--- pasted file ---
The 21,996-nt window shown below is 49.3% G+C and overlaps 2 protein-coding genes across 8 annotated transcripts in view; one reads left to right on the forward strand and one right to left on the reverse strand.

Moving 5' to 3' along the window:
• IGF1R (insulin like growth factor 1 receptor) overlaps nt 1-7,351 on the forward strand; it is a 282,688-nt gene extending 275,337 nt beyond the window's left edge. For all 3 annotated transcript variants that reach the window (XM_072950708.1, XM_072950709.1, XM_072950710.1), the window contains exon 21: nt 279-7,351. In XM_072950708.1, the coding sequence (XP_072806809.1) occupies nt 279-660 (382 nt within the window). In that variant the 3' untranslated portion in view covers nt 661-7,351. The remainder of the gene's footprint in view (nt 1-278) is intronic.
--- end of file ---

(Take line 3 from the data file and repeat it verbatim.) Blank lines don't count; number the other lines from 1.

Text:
• IGF1R (insulin like growth factor 1 receptor) overlaps nt 1-7,351 on the forward strand; it is a 282,688-nt gene extending 275,337 nt beyond the window's left edge. For all 3 annotated transcript variants that reach the window (XM_072950708.1, XM_072950709.1, XM_072950710.1), the window contains exon 21: nt 279-7,351. In XM_072950708.1, the coding sequence (XP_072806809.1) occupies nt 279-660 (382 nt within the window). In that variant the 3' untranslated portion in view covers nt 661-7,351. The remainder of the gene's footprint in view (nt 1-278) is intronic.